1: Embedding is important: making the change is relatively easy; it’s embedding the change that’s difficult. Ensure you have both a strategy and resources to keep the change going, once the changes have been made
2: 3Is: inform, involve, inspire: keep people informed at all times – even if there is no news, say so. Change situations are notorious for people fearing the worst; the rumour mill will be rife. Uncertainty breeds fear. Let people know, as soon as you know, what’s going on. Keep people involved. It is their change in that they have to make it work, and they have to take whatever ‘hit’ is going. You owe it to them: it’s their business too. The more involved they are, the more ownership they are likely to have, and the more ideas about what will work and what won’t. Inspire: change is a time for leadership. People need a clear and relevant destination; clear and workable strategies; and a support system that values people as much as results.
3: Consider costs of not changing: the usual advice, of course, is to sell the benefits, which is true. But it may be more important, and telling, to sell the costs that might result if there is no change. Negative consequences can be an important lever.
4: Create momentum: the natural state of most organisations is inertia. It takes a considerable push, or force, to get the mass moving. Choose strategies, actions and events that will provide, and regularly sustain, momentum.
5: Create quick wins: people know you are serious if they can see signs of change happening. All the better if these signs are positive in their impact. So, early in the campaign, identify quick wins that will be popular, are within your control, and can be adequately resourced.
6: Turkeys….: don’t vote for Christmas. In other words, you won’t be able to win everyone round. There are likely to be losers – who, by the way, are likely to be the most vociferous: don’t ignore the quiet or silent majority. If there have to be losers, be honest, be fair, and compensate for loss.
7: Minimise the pain: a lot of pain comes from uncertainty, giving up their comfort zones, having to learn new ways, and physical loss like distance from close friends or less easy travel to work patterns. Work hard to identify these losses, and offer some compensation where that is possible. If you’re not sure what this might be – ask those affected: “What would help…?” Suppose you’re on a long haul flight which has 200 passengers but only 180 in flight meals. It will take another 12 hours to get the extra meals….or you could leave and arrive on time, and compensate the unlucky 20. Which would you choose?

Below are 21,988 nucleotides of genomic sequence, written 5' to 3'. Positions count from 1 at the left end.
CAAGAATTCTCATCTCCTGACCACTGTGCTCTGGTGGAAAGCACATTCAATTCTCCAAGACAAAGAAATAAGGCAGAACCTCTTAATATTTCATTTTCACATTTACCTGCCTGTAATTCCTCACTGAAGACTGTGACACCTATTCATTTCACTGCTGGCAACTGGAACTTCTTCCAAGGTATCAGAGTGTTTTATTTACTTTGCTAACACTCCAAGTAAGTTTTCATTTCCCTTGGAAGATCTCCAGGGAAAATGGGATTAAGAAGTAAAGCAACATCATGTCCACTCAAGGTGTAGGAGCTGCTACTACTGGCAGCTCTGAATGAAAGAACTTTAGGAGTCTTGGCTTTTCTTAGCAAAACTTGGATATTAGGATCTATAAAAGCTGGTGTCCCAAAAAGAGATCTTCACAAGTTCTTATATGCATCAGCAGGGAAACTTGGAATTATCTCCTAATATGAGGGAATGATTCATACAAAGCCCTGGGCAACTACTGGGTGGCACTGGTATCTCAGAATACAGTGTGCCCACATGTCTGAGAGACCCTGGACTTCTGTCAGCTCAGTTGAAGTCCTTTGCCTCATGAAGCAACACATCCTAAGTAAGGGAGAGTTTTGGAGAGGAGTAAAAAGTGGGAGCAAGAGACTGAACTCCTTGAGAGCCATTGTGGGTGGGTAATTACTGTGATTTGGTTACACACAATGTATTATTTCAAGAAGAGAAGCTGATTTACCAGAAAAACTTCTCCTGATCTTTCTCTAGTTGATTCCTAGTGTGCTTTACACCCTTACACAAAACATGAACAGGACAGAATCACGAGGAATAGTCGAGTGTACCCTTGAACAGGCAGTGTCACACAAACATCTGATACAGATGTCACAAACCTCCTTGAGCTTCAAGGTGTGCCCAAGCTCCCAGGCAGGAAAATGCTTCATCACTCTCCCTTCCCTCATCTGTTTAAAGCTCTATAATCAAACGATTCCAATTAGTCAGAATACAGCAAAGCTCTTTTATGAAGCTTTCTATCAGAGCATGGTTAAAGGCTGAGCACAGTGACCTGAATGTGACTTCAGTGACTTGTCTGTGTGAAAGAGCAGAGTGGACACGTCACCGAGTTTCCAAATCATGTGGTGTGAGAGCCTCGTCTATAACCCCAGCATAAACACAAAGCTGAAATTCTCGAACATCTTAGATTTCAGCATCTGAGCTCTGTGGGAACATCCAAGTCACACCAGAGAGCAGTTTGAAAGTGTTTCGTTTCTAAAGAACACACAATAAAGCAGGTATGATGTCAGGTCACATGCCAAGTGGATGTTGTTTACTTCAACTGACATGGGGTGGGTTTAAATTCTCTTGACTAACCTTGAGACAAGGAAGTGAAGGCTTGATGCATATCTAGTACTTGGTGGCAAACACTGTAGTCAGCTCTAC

8: Offer support: another appreciated gesture. This can come in many forms, including personal 1-1 coaching and counselling; special and timely training; redeployment; bonus or incentive payments for additional hours; cover for retraining; managers who listen and can genuinely empathise.
9: Reward change: offering a tangible reward to individuals or groups who achieve change goals or milestones not only recognises the additional efforts made, and loyalty shown, but also may act an an encouragement or inducement for some. Ideally the reward should be in the improvements achieved through the change, but in the early days, quite often the costs and difficulties are more visible (short term pain, long term gain). And rewarding change helps with the embedding process…
10: Change is inevitable: perhaps too much is made of change as if it were a project, rather than a lifestyle or state. Most organisations now will be in permanent change – where change is the norm or order of the day. In such cases, organisations need to pay particular attention – and reward – to employees who have the requisite skills and attitude to be flexible and responsive to whatever the business needs…